It was 1994, and I was on summer break from my job as an English teacher in Slovakia. My friend Kathy, a fellow American expat English teacher, was traveling with me on a multi-city tour of Poland. On July 19, 1994, we found ourselves in the beautiful medieval walled city of Toruń, the famed birthplace of both Nicolaus Copernicus and gingerbread.
I still recall our visit to the Nicolaus Copernicus House, which was a charming little three story building with beautiful ceilings. Standing at the windows, I pictured a young Nicolaus looking out at the stars and imagining how he would one day change our entire concept of the universe, by proving to us that we are not actually at the center of everything.
During our time in Toruń, whenever we passed a bakery, Kathy would look for gingerbread, famed to have been invented in Toruń when an absent-minded goodwife accidentally put honey in her batter. Perhaps we were not pointing at the right cookies or asking the right questions, but repeatedly, we came out of those bakeries with no gingerbread in hand.
Finally, after visiting the Bell Tower of the Old Town Hall and enjoying its arresting view of the Toruń skyline, our fruitless gingerbread search seemed to at last be at an end when we discovered some very ornate and lovely gingerbread figures in the shape of Copernicus in the Tower’s gift shop. Kathy and I each purchased a cookie, then sat in the Old Town Square to sample our first delicious bite of the famed Pierniki Toruńskie.
What a disaster! Kathy nearly broke a tooth trying to bite off Copernicus’ head, and I gnawed away at his left leg without making any significant progress. This left us wondering exactly how old was this gingerbread they sold us? Perhaps as old as the great astronomer himself? And, if this stuff was not stale, but rather just a sample of how they roll with gingerbread in Poland, then why was this brutal, punishing concoction so beloved here? Defeated, we tucked our gnawed and broken cookies away in our bags and went off to soothe our bitter disappointment with some delicious lody, or Polish ice cream.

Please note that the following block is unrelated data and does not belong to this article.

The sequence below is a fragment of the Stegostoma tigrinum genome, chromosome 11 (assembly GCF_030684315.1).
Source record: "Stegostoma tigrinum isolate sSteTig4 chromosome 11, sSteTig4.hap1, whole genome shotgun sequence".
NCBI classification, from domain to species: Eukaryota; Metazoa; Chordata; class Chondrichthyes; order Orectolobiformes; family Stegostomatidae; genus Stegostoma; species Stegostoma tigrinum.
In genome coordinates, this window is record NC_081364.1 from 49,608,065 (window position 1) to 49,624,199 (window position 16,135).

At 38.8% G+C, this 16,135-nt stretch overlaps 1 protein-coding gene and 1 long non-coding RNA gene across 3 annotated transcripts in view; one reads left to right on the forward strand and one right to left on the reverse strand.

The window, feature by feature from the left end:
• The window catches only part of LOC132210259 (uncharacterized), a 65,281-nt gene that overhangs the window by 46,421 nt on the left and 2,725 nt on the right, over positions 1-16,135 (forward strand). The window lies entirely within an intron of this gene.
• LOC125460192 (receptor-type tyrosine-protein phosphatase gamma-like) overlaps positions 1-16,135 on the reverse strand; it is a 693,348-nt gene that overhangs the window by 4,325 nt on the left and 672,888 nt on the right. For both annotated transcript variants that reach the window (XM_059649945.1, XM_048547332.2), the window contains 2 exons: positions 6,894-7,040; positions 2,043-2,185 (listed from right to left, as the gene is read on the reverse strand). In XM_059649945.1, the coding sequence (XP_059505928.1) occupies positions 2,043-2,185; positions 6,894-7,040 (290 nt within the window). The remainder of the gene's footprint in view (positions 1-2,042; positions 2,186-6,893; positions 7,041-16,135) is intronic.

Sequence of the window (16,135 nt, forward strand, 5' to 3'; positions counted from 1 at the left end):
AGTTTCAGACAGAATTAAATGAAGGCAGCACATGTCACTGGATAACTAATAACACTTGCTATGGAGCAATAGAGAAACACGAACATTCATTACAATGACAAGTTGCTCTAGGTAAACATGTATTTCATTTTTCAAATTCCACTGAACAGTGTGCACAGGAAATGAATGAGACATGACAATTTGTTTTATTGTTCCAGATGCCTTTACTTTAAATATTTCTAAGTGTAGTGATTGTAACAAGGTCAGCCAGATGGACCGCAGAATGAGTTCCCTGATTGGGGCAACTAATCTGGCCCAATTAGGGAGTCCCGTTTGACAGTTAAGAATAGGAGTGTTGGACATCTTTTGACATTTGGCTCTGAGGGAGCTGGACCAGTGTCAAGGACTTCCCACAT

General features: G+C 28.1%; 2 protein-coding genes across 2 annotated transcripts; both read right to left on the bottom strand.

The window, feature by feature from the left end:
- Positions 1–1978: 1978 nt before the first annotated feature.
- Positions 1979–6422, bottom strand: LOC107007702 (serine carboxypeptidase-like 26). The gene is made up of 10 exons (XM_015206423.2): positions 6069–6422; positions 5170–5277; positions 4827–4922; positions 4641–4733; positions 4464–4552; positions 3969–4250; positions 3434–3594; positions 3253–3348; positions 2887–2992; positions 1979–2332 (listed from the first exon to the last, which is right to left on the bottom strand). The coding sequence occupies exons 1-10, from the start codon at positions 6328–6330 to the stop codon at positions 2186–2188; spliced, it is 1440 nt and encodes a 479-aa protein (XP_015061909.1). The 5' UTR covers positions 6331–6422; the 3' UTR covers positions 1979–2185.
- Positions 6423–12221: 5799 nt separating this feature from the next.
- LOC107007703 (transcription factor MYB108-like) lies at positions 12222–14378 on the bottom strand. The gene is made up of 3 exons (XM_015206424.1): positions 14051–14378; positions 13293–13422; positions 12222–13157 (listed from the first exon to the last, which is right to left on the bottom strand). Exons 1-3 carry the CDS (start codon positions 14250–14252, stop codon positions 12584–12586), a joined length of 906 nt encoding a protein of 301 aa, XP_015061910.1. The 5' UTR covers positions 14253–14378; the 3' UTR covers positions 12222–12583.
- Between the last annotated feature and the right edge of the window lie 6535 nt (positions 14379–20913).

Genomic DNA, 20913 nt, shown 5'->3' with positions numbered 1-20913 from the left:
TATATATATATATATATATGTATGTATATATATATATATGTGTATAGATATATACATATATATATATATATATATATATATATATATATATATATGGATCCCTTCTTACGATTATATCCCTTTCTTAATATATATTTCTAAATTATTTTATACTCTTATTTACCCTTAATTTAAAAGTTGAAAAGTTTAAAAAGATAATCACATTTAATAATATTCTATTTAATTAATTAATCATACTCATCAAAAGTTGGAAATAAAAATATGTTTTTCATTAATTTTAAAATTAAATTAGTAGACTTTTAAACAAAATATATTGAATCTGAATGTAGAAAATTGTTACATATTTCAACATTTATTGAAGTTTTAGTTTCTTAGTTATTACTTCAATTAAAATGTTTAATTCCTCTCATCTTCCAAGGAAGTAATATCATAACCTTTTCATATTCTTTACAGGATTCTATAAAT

Later that day, we visited the Toruń Office of Tourism to buy some postcards, and could not help but comment to the staff regarding our surprise at the downright inedible hardness of Toruń gingerbread. With a confused look on her face, the head agent asked if she could please see the offending gingerbread. When we pulled the hateful cookies out of our backpacks to show her, the entire staff burst into laughter, and the agent said, “Oh my! That gingerbread is not for eating–it’s for decoration!” (So, that explained the unappetizing shellac-like flavor!) The staff was so amused by our folly that they gave us each a “Torun my honey town” sticker, which made its way into my travel journal, a permanent keepsake of our gingerbread adventure.
Over the years, I sometimes shared this silly story with the international students I taught, especially if they were looking for guidance on how best to navigate the foods and customs of American culture. It serves as a reminder of the fact that we can prepare ourselves for many things when we travel, but we can never completely protect ourselves from making mistakes when we encounter the unknown, nor should we wish to do so. The key to transforming our mistakes into cherished memories is to never be afraid to ask our hosts for clarification, and to laugh right along with them when they correct us. If we do this, and we are really lucky, sometimes we might even be awarded a sticker for our efforts!